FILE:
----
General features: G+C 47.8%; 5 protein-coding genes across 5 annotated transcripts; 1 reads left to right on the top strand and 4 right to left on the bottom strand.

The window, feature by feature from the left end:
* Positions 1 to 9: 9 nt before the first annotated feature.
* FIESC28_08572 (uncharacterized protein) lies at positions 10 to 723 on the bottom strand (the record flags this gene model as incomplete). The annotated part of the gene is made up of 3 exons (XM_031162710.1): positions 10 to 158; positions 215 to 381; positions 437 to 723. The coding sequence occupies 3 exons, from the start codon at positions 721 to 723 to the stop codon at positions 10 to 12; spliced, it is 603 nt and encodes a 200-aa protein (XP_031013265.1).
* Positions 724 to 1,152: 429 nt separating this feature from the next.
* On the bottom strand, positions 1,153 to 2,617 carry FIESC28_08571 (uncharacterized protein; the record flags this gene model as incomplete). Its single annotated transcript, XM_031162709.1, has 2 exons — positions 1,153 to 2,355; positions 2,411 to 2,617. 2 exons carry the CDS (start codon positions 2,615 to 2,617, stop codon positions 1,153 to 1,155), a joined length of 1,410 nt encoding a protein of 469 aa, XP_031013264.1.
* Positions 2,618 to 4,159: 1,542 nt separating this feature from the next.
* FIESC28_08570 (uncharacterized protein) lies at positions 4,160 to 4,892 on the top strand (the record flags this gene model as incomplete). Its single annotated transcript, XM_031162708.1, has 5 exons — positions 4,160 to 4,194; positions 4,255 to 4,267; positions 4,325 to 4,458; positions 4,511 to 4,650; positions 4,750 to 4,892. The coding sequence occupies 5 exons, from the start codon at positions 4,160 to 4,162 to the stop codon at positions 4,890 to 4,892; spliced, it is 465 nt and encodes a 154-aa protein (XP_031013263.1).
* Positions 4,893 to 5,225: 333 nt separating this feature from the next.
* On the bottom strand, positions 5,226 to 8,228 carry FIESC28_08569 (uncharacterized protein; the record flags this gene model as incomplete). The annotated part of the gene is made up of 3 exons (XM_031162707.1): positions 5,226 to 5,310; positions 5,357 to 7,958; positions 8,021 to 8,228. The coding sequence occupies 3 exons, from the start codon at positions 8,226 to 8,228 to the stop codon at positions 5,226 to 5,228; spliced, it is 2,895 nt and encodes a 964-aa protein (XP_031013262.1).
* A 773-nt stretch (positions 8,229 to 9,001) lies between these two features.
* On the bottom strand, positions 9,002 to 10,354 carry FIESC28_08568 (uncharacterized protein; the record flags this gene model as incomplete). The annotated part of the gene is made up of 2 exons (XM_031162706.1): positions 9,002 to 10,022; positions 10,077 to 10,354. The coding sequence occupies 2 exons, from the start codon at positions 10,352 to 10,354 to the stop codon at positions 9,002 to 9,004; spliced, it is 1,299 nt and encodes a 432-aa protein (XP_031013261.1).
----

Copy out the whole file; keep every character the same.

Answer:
General features: G+C 47.8%; 5 protein-coding genes across 5 annotated transcripts; 1 reads left to right on the top strand and 4 right to left on the bottom strand.

The window, feature by feature from the left end:
* Positions 1 to 9: 9 nt before the first annotated feature.
* FIESC28_08572 (uncharacterized protein) lies at positions 10 to 723 on the bottom strand (the record flags this gene model as incomplete). The annotated part of the gene is made up of 3 exons (XM_031162710.1): positions 10 to 158; positions 215 to 381; positions 437 to 723. The coding sequence occupies 3 exons, from the start codon at positions 721 to 723 to the stop codon at positions 10 to 12; spliced, it is 603 nt and encodes a 200-aa protein (XP_031013265.1).
* Positions 724 to 1,152: 429 nt separating this feature from the next.
* On the bottom strand, positions 1,153 to 2,617 carry FIESC28_08571 (uncharacterized protein; the record flags this gene model as incomplete). Its single annotated transcript, XM_031162709.1, has 2 exons — positions 1,153 to 2,355; positions 2,411 to 2,617. 2 exons carry the CDS (start codon positions 2,615 to 2,617, stop codon positions 1,153 to 1,155), a joined length of 1,410 nt encoding a protein of 469 aa, XP_031013264.1.
* Positions 2,618 to 4,159: 1,542 nt separating this feature from the next.
* FIESC28_08570 (uncharacterized protein) lies at positions 4,160 to 4,892 on the top strand (the record flags this gene model as incomplete). Its single annotated transcript, XM_031162708.1, has 5 exons — positions 4,160 to 4,194; positions 4,255 to 4,267; positions 4,325 to 4,458; positions 4,511 to 4,650; positions 4,750 to 4,892. The coding sequence occupies 5 exons, from the start codon at positions 4,160 to 4,162 to the stop codon at positions 4,890 to 4,892; spliced, it is 465 nt and encodes a 154-aa protein (XP_031013263.1).
* Positions 4,893 to 5,225: 333 nt separating this feature from the next.
* On the bottom strand, positions 5,226 to 8,228 carry FIESC28_08569 (uncharacterized protein; the record flags this gene model as incomplete). The annotated part of the gene is made up of 3 exons (XM_031162707.1): positions 5,226 to 5,310; positions 5,357 to 7,958; positions 8,021 to 8,228. The coding sequence occupies 3 exons, from the start codon at positions 8,226 to 8,228 to the stop codon at positions 5,226 to 5,228; spliced, it is 2,895 nt and encodes a 964-aa protein (XP_031013262.1).
* A 773-nt stretch (positions 8,229 to 9,001) lies between these two features.
* On the bottom strand, positions 9,002 to 10,354 carry FIESC28_08568 (uncharacterized protein; the record flags this gene model as incomplete). The annotated part of the gene is made up of 2 exons (XM_031162706.1): positions 9,002 to 10,022; positions 10,077 to 10,354. The coding sequence occupies 2 exons, from the start codon at positions 10,352 to 10,354 to the stop codon at positions 9,002 to 9,004; spliced, it is 1,299 nt and encodes a 432-aa protein (XP_031013261.1).